Though all the rating agencies have raised their concerns on higher fiscal deficit, they maintain that it is within the expected level and unless corrective measures are not taken in medium term the ratings may be downgraded. In our view, the sovereign rating of India would not be downgraded until the Budget of FY11. Why? Because, rating agencies put higher emphasis on the stability of the rating and even more so for border line cases, as India’s rating is lowest in Investment grade, i.e. a downgrade would make India’s rating sub-investment grade (which has wide reaching ramifications). Rating agencies may re-look at the outlook of the rating after the recommendations of the 13th Finance Commission are submitted by October. However, if the government fails to provide a reasonable plan of action towards fiscal consolidation in the next budget then we are certainly at the risk of getting downgraded. Please note that the next budget is only 6-7 months away and not one year!!

Interest rate

We do not expected significant hardening in the rates in near term, as RBI is expected to maintain surplus liquidity in the system. We expect G-Sec yields to be ~7%, and rates to harden quickly post Oct/Nov. All said and done volatility in the interest rates are here to stay, which makes it much more difficult task for corporates to manage their borrowing requirements.

Crude Oil

In view of world economy contracting this year by 1.9% (first time since 1930), we retain our earlier forecast of the crude oil prices to remain in range of $60-$70/barrel.

Currency and BoP

We expect current A/C to be in surplus on account of relatively stable invisibles and fall in trade deficit (on account of both the contraction in export/import and fall in crude prices, coupled with new hydrocarbon discoveries in India). The overall currency movement would largely be dependent on capital flows in the economy.

Huge fiscal deficit, contraction in export/import and flow of foreign money in the domestic economy provides support to our earlier estimate of rupee appreciation in medium term (9-12 months). However in the short term we may witness rupee depreciation. Though we expect the rate and magnitude of change to be muter than the ones witnessed in past.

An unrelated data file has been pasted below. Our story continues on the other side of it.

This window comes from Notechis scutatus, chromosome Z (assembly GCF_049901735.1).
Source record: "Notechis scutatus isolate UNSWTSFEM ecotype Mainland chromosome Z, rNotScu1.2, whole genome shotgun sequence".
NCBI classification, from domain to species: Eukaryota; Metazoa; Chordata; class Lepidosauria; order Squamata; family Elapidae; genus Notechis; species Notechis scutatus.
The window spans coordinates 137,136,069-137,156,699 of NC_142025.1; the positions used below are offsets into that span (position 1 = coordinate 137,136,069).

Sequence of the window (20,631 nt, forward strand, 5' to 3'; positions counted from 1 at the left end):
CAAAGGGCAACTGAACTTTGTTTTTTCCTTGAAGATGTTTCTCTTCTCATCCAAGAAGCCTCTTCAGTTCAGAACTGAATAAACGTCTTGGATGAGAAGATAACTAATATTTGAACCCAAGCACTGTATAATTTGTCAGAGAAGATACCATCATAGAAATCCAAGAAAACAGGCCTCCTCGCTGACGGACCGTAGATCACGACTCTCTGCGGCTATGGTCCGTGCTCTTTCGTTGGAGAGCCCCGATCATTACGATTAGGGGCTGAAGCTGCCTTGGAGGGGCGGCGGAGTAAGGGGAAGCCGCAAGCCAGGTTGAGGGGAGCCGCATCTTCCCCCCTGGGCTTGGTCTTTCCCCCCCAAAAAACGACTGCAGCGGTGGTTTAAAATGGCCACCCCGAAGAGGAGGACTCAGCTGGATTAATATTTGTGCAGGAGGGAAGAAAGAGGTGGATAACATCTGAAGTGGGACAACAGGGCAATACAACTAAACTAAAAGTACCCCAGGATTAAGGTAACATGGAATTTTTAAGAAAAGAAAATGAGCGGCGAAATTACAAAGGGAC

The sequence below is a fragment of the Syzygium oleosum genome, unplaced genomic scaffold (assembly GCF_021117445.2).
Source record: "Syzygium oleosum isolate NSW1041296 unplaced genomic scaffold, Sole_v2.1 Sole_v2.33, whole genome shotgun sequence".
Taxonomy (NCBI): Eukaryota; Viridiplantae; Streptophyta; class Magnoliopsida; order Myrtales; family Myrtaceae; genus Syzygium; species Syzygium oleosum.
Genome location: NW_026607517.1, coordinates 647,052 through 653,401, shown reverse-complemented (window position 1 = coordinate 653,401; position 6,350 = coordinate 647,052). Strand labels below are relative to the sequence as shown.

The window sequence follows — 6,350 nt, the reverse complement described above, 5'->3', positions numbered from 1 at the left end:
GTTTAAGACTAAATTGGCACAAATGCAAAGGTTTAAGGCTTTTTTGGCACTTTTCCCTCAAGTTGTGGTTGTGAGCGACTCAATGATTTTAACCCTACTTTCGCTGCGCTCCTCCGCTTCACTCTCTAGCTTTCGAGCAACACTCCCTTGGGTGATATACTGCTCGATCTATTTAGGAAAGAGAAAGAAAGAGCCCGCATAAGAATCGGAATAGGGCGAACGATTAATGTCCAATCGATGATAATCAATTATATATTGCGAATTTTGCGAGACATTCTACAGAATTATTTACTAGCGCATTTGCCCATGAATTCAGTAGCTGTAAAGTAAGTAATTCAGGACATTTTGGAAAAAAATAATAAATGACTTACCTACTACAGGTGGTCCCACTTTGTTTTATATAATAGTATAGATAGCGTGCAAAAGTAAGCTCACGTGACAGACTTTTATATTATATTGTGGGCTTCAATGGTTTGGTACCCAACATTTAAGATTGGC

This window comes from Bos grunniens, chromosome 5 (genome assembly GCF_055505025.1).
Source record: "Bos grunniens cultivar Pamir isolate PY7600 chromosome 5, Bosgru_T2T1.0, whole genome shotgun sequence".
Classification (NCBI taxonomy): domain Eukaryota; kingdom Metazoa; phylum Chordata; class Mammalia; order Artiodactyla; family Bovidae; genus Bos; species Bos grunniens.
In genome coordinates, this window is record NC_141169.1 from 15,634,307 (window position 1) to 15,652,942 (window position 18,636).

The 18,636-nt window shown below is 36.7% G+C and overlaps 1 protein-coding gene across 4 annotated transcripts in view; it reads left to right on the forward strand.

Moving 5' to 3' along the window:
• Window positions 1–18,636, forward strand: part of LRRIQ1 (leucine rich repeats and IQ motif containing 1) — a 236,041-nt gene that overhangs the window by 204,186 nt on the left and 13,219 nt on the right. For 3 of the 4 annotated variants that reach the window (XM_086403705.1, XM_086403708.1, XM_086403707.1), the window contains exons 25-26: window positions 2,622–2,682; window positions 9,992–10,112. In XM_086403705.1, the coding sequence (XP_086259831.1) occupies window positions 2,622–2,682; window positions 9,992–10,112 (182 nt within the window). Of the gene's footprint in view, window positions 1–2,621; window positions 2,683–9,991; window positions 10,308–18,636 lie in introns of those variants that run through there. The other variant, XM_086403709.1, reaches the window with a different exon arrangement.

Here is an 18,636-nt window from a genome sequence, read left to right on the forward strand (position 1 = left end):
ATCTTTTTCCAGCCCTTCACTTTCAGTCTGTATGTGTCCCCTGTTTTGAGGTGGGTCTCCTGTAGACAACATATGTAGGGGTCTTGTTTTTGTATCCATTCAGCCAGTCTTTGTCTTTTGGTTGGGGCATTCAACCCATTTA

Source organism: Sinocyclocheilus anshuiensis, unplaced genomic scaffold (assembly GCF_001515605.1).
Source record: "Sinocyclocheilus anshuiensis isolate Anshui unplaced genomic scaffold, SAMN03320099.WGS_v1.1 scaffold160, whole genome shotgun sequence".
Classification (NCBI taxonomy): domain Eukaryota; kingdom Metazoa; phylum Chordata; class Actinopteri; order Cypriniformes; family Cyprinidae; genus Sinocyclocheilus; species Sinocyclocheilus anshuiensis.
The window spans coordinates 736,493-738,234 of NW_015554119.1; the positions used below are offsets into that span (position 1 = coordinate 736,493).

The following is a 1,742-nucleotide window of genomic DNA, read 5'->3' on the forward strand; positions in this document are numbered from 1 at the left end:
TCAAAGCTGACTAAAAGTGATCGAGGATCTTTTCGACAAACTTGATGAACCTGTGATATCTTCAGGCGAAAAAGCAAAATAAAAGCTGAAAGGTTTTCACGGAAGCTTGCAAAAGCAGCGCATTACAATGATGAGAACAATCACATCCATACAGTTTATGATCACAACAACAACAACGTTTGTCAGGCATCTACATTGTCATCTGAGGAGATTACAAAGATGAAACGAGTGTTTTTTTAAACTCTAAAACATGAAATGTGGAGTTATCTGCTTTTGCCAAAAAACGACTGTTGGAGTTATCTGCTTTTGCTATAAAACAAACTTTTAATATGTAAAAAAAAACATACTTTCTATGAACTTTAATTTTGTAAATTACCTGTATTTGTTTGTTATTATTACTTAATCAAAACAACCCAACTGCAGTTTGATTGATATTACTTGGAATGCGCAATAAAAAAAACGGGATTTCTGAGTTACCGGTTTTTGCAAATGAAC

Enough to eat if monsoon fails…

Wheat procurement in the current wheat season crossed 250 lakh tonne mark. This represents an increase of 23 lakh tonne over the procurement made in the season 2008-09 (226.89 lakh tonne). However, uncertainty over the monsoon (likelihood of drought), fall in sowing area and lower productivity could pose challenges. The budget has estimated the GDP deflator at 3.5% for FY10. In our view, with economy growth being the foremost target of the government, high WPI/CPI may be allowed to stay. Possibility of revision in the index itself and shift to longer reporting window (monthly from weekly) are on anvil.

Future Policy Direction

In light of the above, we expect quite a significant amount of policy announcements towards fiscal consolidation in form of divestments, and policy reforms to increase private investments.

Next Monetary policy review is due on July 28, 2009. We expect RBI to announce measures for smooth execution of government’s borrowing program and continue with expansionary monetary policy till Aug/Sep, government is also likely to front load its borrowing requirement. In view of the above we expect further reduction in CRR/SLR by 50bps, and no change in Repo/Reverse Repo rates.

The situation could get worrisome if the government’s borrowing program isn’t done with in time; and the economic growth remains subdued. As the inflation would start rising sharply post Sep’09 and could be in double digits by end of the CY 2009.

We expect:

· Currency to depreciate in near term (next 3 months), and appreciate in medium term (9-12 months)

· GDP growth to be subdued in 1H (Apr-Sep) and pick up in 2H, recording FY10 growth at 6%.

· Expansionary monetary policy to continue until large part of government borrowing is complete.

· Interest rate is likely to remain in lower territory for the near term, and to harden in CY2010.

· Low likelihood of sovereign downgrade in CY2009.

· Private investments to be subdued likely to be off-set by the public investments.

· Consumption growth to be the driving factor of the economic recovery.

· Government to try and push disinvestments wholeheartedly.


· RBI to manage smooth execution of government borrowing.

· Global growth to pick-up post Sep, revival in trade and hence stability on Indian growth front.

· Monsoon to not play a spoil sport, delaying the recovery.

· Efficient execution of the proposed large government expenditure.

[1] The Gross Tax Revenue as a percentage of GDP increased from 9.2% in 2003-04 to 13% in 2008-09. Estimated tax revenue is at 10.9% of GDP in 2009-10. Non-tax revenue increase is budgeted at Rs. 28,000 Cr.